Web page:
Disposing of Appliances
What You Should Know
Many of the appliances we use every day contain man-made chemicals that destroy the ozone layer--our planet's natural protection against the sun's harmful ultraviolet radiation. Refrigerators, window and car air conditioners, and dehumidifiers rely on refrigerants that contain ozone-depleting CFCs and HCFCs, also known by the trade name "Freon".
If not disposed of properly at a landfill or scrap processing facility, these common household items can release CFC/HCFC-containing refrigerant into the atmosphere. And that's bad news for the ozone layer! This document answers some questions you may have the next time you want to dispose of an old refrigerator or air conditioner--without contributing to this serious problem.
YOU CAN'T JUST THROW IT AWAY
A giant "ozone hole" was discovered over Antarctica in 1985. Recent scientific data reveal that ozone over the North Pole is also being depleted. As this problem worsens, major population centers in the U.S., Canada, and Europe are expected to be exposed to higher levels of ultraviolet-B (UVB) rays, posing serious threats to human, animal, and plant life.
In 1990, the U.S. Congress amended the Clean Air Act to include laws to protect the stratospheric ozone layer. Part of this new law prohibits the release of ozone-depleting refrigerants into the atmosphere during the service, maintenance, or disposal of air-conditions and refrigeration equipment. As of July 1, 1992, refrigerants must be recovered from the appliance before disposal. The environmental and financial penalties for violating this prohibition are high: EPA is authorized to assess fines of up to $25,000 per day per violation of the Act.
Refrigerant-recovery machines have been developed and are now widely used. Recovery equipment draws the refrigerant into a holding tank. The refrigerant is then purified and sold for reuse, and the appliance discarded without harming the ozone layer.
THINK IT OUT BEFORE YOU THROW IT OUT
We all share responsibility in helping to reduce ozone destruction by disposing of appliances properly. You can help by thinking about refrigerant recovery before arranging for pickup or disposal of your used appliances.
Your municipality, waste hauler, scrap metal recycle company, or landfill may not own refrigerant-recovery equipment. Also, some are refusing to handle appliances with refrigerant in them. If this is the case in your area, here are a few steps you can take:
Avoid trying to recover refrigerant yourself. Only a qualified professional with the proper equipment should recover refrigerants (or any other pressurized gas).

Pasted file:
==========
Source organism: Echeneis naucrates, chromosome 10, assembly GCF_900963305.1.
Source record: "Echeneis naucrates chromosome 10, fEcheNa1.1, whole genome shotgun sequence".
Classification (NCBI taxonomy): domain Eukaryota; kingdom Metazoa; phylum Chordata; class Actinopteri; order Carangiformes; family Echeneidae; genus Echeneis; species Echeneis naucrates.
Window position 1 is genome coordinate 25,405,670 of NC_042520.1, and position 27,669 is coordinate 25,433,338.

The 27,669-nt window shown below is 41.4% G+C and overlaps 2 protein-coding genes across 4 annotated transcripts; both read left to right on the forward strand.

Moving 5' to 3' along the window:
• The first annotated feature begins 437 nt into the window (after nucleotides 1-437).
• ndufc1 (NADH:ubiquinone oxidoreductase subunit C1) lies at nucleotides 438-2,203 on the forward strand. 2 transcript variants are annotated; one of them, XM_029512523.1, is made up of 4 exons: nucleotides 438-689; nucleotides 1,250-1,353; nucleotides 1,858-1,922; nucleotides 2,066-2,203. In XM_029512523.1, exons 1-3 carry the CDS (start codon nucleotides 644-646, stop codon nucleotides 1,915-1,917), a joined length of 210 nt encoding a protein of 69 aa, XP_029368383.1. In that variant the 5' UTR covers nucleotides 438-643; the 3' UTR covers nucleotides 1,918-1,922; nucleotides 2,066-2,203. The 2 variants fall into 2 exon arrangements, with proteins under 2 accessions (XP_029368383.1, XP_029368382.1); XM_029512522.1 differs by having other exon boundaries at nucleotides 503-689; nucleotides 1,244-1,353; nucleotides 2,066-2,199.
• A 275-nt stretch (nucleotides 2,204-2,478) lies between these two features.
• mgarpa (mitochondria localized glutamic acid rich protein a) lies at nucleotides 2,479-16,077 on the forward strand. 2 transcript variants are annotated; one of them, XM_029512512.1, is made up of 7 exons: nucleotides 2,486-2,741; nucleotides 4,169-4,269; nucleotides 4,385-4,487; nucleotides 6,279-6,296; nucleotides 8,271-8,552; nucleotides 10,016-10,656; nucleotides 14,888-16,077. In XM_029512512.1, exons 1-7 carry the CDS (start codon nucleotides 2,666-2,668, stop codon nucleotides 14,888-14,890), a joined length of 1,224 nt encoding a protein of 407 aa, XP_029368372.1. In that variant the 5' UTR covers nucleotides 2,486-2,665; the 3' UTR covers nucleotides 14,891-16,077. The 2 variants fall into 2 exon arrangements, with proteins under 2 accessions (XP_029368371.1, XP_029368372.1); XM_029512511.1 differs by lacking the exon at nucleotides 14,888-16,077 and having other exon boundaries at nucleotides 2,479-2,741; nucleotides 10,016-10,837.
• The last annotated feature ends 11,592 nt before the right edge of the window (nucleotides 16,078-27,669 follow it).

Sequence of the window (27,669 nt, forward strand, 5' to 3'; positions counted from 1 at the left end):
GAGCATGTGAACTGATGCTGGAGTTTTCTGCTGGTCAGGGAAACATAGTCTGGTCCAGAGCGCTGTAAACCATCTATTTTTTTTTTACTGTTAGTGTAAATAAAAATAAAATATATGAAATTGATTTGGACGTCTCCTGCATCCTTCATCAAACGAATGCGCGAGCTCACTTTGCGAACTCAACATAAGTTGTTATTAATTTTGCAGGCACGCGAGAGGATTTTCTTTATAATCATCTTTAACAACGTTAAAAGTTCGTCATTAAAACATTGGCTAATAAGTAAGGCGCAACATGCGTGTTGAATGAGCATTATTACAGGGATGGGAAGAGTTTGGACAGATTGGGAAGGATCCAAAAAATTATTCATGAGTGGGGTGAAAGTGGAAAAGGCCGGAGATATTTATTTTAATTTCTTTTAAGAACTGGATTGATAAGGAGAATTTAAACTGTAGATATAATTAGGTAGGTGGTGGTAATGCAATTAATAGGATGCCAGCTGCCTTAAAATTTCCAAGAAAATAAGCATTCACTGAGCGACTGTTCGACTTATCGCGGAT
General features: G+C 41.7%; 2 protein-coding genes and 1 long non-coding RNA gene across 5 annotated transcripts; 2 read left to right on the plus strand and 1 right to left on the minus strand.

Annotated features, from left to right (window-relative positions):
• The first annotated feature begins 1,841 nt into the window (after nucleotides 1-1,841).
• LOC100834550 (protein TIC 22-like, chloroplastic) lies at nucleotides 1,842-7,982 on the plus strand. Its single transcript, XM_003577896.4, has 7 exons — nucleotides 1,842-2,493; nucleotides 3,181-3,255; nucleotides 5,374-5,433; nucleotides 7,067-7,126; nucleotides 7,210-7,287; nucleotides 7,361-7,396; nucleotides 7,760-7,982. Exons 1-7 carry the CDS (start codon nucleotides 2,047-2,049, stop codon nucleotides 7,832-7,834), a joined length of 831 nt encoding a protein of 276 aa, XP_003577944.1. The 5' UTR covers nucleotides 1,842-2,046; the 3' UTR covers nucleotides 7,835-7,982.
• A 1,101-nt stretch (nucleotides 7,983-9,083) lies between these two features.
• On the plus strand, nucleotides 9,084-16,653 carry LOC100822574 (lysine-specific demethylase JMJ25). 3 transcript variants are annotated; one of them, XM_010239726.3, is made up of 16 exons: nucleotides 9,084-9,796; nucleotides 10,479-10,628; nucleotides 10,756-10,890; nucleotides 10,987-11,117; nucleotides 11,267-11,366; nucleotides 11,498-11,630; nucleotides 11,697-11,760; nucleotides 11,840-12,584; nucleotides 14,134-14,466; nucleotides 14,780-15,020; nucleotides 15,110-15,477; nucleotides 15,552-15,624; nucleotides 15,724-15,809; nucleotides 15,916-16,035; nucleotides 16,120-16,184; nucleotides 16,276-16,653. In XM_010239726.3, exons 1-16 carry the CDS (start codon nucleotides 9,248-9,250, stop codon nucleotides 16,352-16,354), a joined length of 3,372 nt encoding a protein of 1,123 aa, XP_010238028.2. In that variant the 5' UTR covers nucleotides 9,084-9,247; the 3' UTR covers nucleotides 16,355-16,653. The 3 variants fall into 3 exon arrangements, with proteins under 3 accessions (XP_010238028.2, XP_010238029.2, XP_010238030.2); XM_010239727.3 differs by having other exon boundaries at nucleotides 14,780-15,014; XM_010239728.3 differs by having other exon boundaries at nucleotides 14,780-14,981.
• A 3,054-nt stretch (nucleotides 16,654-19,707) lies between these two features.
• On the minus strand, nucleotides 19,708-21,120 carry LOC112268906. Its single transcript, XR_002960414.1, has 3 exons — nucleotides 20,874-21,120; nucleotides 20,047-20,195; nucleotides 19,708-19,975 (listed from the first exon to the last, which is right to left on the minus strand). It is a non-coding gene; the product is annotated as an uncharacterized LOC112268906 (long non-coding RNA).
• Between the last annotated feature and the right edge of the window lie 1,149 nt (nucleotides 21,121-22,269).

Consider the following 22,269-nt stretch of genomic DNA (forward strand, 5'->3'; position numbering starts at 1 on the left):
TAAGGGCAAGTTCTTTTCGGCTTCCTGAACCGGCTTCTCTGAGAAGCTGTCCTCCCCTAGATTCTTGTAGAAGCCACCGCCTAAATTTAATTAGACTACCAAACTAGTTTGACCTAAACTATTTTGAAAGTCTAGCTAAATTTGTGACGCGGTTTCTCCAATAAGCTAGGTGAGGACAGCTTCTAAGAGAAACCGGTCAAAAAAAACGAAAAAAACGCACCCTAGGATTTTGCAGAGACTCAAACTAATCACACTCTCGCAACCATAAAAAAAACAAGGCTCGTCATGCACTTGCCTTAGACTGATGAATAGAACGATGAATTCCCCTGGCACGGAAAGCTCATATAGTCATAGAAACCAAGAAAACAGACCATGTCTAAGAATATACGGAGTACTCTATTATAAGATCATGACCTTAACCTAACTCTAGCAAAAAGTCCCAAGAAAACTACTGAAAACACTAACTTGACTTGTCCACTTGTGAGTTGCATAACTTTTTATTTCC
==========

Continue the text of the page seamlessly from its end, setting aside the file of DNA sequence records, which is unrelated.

- Contact the public works department in your town or county and ask about home appliance recycling or CFC/HCFC-recovery programs.
- Ask your local home appliance retailers about their refrigerator and home appliance collection programs or about the availability of refrigerant- recovery services.
- Inform your local hauler or service person of the ozone problem and the law. You are doing him a favor-- violators can be fined as much as $25,000 a day for letting refrigerant escape into the atmosphere!
You should be prepared for a possible increase in appliance collection costs. You might consider the extra cost as your contribution to protecting the ozone layer.
YOU CAN DO MORE
THE GLOBAL EFFORT TO PROTECT THE OZONE LAYER
- Be Aware. Technicians may no longer simply open a valve and vent refrigerant when servicing a unit. Before choosing a service company, ask about the company's practice of recovering and recycling CFCs and HCFCs.
- Report Violations. Your EPA regional office has an air quality enforcement officer to take reports of violations of the refrigerant venting prohibition.
- Stay Informed. Every citizen can play and important role in preserving the ozone layer. For more information about EPA's ozone protection program, responsible appliance disposal, or to report violations, call EPA's Stratospheric Ozone Protection Hotline toll free at (800)296-1996. This public service is available Monday through Friday, 10:00 a.m. to 4:00 p.m. EST.
Since banning the use of CFCs in aerosol cans in the late 1970's, the United States has been a leader in the global campaign to halt depletion of the stratospheric ozone layer. In 1987, the United States and 23 countries signed the Montreal Protocol and agreed to cut the production of ozone-depleting substances in half by the year 1998. In June 1990, the Protocol was amended to completely phase out production of ozone-depleting substances by the year 2000. Since then, U.S. production of these chemicals has decreased by nearly 50 percent. Now signed by over 110 nations, the Protocol has since been modified to require a virtual phaseout of CFC production by January 1, 1996.
The national program to protect the ozone layer also requires CFC and HCFC recycling, development of substitute chemicals, banning "non-essential" uses, and product labeling. New regulations may affect the products you buy and how they are maintained and disposed of. Think about it!!